Writer Rachel Carson's Silent Spring, published in 1962, also had a profound impact. Carson successfully bundled the diverse aspects of information about pesticide abuse and ubiquitous exposure, biological magnification and environmental impact into a narrative that flowed and was understandable to the general public, not steeped in science. Written with a biologist's eye and a poet's soul, it revealed just how widespread the use of pesticides and herbicides had become, what the poisons were doing to plant and animal ecology, and how residues were traveling in the food chain from ponds and topsoil into the nation's diet. It became an instant best-seller.

Carson had reluctantly begun a war against the better- living-through-chemistry crowd in agriculture and government. By the end of 1962, more than 40 bills in different state legislatures had been introduced governing the regulation of pesticide use. Silent Spring was the impetus for the founding, in 1967, of the Environmental Defense Fund, which later led the battle to ban DDT. Silent Spring has been called one of the most influential books of the 20th century, and Carson was selected by Life magazine as one of the 100 most important Americans of the 20th century. Forty years later, the book is still in print. More recent literary offerings include the philosophical, ecologically centered writings of Wendell Berry, Wes Jackson and Gene Logsdon.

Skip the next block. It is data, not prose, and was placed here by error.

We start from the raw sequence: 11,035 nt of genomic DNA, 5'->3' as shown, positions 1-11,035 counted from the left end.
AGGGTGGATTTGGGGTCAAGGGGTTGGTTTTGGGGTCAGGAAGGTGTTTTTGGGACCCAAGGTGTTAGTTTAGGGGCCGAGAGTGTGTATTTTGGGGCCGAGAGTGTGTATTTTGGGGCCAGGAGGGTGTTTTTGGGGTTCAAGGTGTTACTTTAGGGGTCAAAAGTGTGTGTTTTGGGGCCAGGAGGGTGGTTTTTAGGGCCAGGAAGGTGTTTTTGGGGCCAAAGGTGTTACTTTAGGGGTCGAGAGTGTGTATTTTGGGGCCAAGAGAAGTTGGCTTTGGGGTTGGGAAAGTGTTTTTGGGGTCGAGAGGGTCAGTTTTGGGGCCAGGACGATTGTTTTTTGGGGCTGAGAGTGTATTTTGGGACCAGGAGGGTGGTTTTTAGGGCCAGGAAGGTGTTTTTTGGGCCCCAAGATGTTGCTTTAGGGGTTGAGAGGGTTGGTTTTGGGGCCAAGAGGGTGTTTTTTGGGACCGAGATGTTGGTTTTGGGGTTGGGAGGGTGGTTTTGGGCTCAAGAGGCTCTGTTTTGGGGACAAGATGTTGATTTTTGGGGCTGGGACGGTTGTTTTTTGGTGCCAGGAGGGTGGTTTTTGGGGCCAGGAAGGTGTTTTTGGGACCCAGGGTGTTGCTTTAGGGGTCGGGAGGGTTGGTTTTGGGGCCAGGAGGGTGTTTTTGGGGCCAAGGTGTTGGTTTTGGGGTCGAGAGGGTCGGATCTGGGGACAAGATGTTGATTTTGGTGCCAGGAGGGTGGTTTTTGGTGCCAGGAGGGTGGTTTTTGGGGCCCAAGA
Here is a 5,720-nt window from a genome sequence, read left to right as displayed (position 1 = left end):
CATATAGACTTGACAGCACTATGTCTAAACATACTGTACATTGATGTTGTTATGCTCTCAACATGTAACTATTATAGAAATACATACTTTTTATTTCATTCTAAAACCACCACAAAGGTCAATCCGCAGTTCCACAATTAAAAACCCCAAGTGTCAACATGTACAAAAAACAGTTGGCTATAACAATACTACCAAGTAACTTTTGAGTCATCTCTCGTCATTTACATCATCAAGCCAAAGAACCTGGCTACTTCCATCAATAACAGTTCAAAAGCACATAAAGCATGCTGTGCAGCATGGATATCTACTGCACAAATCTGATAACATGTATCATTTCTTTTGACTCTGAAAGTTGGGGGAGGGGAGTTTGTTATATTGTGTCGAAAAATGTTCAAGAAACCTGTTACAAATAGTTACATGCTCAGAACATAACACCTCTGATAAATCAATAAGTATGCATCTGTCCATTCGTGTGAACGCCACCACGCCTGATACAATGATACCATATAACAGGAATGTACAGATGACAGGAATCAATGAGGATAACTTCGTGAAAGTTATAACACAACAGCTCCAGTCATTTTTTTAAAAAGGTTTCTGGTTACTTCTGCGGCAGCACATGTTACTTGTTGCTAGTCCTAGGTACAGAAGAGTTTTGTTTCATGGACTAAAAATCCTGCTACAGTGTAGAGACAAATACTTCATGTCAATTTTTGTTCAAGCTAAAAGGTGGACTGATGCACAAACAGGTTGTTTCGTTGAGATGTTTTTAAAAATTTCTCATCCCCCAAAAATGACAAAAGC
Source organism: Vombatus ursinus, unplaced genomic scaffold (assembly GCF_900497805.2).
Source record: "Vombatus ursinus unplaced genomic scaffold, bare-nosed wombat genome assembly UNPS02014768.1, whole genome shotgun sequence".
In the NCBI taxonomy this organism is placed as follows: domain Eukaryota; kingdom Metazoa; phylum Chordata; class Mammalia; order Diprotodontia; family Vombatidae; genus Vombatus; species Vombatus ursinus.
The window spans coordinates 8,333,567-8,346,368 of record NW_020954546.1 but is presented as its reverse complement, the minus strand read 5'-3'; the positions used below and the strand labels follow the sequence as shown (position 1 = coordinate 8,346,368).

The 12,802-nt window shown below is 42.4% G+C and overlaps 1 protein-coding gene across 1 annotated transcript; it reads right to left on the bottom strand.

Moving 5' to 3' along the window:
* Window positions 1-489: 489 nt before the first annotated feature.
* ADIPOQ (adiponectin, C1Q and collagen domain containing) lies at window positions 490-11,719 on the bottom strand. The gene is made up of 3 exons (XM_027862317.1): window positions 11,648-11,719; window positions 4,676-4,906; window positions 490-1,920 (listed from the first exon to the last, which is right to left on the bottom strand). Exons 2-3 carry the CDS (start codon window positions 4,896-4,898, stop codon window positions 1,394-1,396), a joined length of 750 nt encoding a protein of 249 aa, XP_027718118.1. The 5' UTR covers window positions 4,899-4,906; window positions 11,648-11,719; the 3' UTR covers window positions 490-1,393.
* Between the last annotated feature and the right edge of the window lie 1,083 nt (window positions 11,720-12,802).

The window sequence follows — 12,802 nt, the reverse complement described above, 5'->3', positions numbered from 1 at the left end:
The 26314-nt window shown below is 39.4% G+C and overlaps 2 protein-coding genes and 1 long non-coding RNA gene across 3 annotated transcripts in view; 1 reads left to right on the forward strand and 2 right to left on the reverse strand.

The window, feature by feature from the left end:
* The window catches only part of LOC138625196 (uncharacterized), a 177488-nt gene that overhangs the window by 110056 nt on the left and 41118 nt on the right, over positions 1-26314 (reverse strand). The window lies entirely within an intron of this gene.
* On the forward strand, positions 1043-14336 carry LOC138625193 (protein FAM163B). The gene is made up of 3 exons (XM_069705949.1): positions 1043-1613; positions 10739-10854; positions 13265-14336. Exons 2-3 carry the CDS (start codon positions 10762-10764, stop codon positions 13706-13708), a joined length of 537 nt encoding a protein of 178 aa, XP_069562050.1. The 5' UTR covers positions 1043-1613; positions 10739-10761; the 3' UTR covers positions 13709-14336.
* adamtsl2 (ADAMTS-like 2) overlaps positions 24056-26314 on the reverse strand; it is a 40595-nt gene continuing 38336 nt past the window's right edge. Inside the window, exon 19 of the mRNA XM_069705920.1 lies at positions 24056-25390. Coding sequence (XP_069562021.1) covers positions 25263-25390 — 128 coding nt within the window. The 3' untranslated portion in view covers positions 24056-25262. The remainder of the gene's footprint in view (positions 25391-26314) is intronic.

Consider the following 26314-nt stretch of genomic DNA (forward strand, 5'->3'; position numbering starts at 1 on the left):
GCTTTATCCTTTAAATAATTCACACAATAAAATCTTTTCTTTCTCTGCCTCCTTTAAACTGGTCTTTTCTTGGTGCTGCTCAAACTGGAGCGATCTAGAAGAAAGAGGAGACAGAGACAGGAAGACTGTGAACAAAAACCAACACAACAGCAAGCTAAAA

From the purist view of followers of Japan's Masanobu Fukuoka, who advocates "no tillage, no fertilizer, no pesticides, no weeding and no pruning," to the deep-ecology perspective of permaculture as manifest by its founder Bill Mollison, there has always been a wide range of variation in organic practices. As big business begins to subvert what was once seen as the fringe, unconventional, even freaky practice of growing food organically, it is vital to recall and appreciate the spirit of those who conspired to inspire a global movement toward chemical-free, clean food.

David Kupfer is an environmental acivist and consultant, and an organic farmer and advocate. He is working on a video and book on the history of the organic movement in California. He can be reached at harpo@well.com.

OMRI: Organic Materials Research Institute

What does OMRI listed mean? 

OMRI, Organic Materials Review Institute, is a nonprofit organization created to provide professional, independent and transparent review of materials and compatible processes allowed to produce, process and handle organic food and fiber. OMRI was created to benefit the organic community and the general public.  Its primary mission is to publish and disseminate generic and specific (brand name) lists of materials allowed and prohibited in organic production.  OMRI’s role is advisory and educational; final decisions regarding certification and regulatory policy reside with other organizations.  The OMRI logo assures the product’s compliance to OMRI’s comprehensive product review process.  Think of it as the “Seal of Approval” for organic growers.

We at South Coast Farms are grateful to the good folks at OMRI and are subscribers to and concientious followers of their "lists"!